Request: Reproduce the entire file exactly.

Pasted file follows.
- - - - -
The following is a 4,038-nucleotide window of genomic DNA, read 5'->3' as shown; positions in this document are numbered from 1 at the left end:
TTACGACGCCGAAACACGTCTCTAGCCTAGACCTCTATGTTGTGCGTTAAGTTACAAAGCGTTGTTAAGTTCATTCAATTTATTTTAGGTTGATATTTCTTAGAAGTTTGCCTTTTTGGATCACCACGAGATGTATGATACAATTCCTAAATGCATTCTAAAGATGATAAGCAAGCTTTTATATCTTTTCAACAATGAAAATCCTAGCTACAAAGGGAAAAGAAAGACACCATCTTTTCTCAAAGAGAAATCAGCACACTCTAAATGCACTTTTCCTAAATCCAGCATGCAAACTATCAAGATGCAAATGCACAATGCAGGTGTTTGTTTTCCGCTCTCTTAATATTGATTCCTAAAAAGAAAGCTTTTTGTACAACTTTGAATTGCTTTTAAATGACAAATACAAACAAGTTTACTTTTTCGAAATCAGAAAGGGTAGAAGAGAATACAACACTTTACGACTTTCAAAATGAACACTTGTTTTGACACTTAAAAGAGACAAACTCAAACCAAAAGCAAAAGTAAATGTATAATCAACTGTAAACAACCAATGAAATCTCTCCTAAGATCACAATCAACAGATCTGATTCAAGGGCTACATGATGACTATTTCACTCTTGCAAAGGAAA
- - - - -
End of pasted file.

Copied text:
The following is a 4,038-nucleotide window of genomic DNA, read 5'->3' as shown; positions in this document are numbered from 1 at the left end:
TTACGACGCCGAAACACGTCTCTAGCCTAGACCTCTATGTTGTGCGTTAAGTTACAAAGCGTTGTTAAGTTCATTCAATTTATTTTAGGTTGATATTTCTTAGAAGTTTGCCTTTTTGGATCACCACGAGATGTATGATACAATTCCTAAATGCATTCTAAAGATGATAAGCAAGCTTTTATATCTTTTCAACAATGAAAATCCTAGCTACAAAGGGAAAAGAAAGACACCATCTTTTCTCAAAGAGAAATCAGCACACTCTAAATGCACTTTTCCTAAATCCAGCATGCAAACTATCAAGATGCAAATGCACAATGCAGGTGTTTGTTTTCCGCTCTCTTAATATTGATTCCTAAAAAGAAAGCTTTTTGTACAACTTTGAATTGCTTTTAAATGACAAATACAAACAAGTTTACTTTTTCGAAATCAGAAAGGGTAGAAGAGAATACAACACTTTACGACTTTCAAAATGAACACTTGTTTTGACACTTAAAAGAGACAAACTCAAACCAAAAGCAAAAGTAAATGTATAATCAACTGTAAACAACCAATGAAATCTCTCCTAAGATCACAATCAACAGATCTGATTCAAGGGCTACATGATGACTATTTCACTCTTGCAAAGGAAA